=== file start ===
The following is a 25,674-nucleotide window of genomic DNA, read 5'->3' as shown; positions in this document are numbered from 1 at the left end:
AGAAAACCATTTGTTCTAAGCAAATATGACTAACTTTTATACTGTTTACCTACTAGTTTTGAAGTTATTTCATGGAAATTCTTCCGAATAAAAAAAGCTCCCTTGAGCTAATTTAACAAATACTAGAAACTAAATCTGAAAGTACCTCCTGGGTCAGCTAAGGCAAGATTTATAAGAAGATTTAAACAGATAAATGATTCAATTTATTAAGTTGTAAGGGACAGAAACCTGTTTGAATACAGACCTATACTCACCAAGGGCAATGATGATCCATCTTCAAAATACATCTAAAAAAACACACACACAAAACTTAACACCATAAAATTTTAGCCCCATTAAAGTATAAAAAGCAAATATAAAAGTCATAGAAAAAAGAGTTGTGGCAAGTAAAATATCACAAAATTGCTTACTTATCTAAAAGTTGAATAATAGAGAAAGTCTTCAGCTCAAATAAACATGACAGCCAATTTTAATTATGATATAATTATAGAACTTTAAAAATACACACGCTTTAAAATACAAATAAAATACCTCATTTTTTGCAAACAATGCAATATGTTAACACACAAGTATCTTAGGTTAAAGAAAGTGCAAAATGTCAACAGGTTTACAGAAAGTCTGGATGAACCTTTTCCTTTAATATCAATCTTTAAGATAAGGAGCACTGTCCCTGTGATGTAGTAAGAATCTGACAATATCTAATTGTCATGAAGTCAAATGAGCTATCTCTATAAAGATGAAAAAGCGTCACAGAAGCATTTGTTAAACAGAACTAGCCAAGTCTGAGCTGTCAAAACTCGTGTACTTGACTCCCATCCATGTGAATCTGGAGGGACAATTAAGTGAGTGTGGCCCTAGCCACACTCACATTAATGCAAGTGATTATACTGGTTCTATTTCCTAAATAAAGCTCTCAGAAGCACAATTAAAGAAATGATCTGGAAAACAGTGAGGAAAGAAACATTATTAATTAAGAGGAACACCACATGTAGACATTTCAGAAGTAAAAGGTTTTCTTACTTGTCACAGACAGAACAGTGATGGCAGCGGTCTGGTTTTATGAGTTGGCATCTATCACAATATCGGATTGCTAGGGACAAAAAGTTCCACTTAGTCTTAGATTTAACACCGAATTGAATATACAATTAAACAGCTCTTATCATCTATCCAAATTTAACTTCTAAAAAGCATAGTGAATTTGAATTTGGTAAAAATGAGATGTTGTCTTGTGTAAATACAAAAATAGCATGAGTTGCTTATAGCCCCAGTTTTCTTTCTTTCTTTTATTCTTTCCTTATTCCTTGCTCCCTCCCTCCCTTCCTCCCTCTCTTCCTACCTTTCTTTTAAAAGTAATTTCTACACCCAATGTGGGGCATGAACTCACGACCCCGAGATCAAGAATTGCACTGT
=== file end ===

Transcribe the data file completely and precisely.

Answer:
The following is a 25,674-nucleotide window of genomic DNA, read 5'->3' as shown; positions in this document are numbered from 1 at the left end:
AGAAAACCATTTGTTCTAAGCAAATATGACTAACTTTTATACTGTTTACCTACTAGTTTTGAAGTTATTTCATGGAAATTCTTCCGAATAAAAAAAGCTCCCTTGAGCTAATTTAACAAATACTAGAAACTAAATCTGAAAGTACCTCCTGGGTCAGCTAAGGCAAGATTTATAAGAAGATTTAAACAGATAAATGATTCAATTTATTAAGTTGTAAGGGACAGAAACCTGTTTGAATACAGACCTATACTCACCAAGGGCAATGATGATCCATCTTCAAAATACATCTAAAAAAACACACACACAAAACTTAACACCATAAAATTTTAGCCCCATTAAAGTATAAAAAGCAAATATAAAAGTCATAGAAAAAAGAGTTGTGGCAAGTAAAATATCACAAAATTGCTTACTTATCTAAAAGTTGAATAATAGAGAAAGTCTTCAGCTCAAATAAACATGACAGCCAATTTTAATTATGATATAATTATAGAACTTTAAAAATACACACGCTTTAAAATACAAATAAAATACCTCATTTTTTGCAAACAATGCAATATGTTAACACACAAGTATCTTAGGTTAAAGAAAGTGCAAAATGTCAACAGGTTTACAGAAAGTCTGGATGAACCTTTTCCTTTAATATCAATCTTTAAGATAAGGAGCACTGTCCCTGTGATGTAGTAAGAATCTGACAATATCTAATTGTCATGAAGTCAAATGAGCTATCTCTATAAAGATGAAAAAGCGTCACAGAAGCATTTGTTAAACAGAACTAGCCAAGTCTGAGCTGTCAAAACTCGTGTACTTGACTCCCATCCATGTGAATCTGGAGGGACAATTAAGTGAGTGTGGCCCTAGCCACACTCACATTAATGCAAGTGATTATACTGGTTCTATTTCCTAAATAAAGCTCTCAGAAGCACAATTAAAGAAATGATCTGGAAAACAGTGAGGAAAGAAACATTATTAATTAAGAGGAACACCACATGTAGACATTTCAGAAGTAAAAGGTTTTCTTACTTGTCACAGACAGAACAGTGATGGCAGCGGTCTGGTTTTATGAGTTGGCATCTATCACAATATCGGATTGCTAGGGACAAAAAGTTCCACTTAGTCTTAGATTTAACACCGAATTGAATATACAATTAAACAGCTCTTATCATCTATCCAAATTTAACTTCTAAAAAGCATAGTGAATTTGAATTTGGTAAAAATGAGATGTTGTCTTGTGTAAATACAAAAATAGCATGAGTTGCTTATAGCCCCAGTTTTCTTTCTTTCTTTTATTCTTTCCTTATTCCTTGCTCCCTCCCTCCCTTCCTCCCTCTCTTCCTACCTTTCTTTTAAAAGTAATTTCTACACCCAATGTGGGGCATGAACTCACGACCCCGAGATCAAGAATTGCACTGT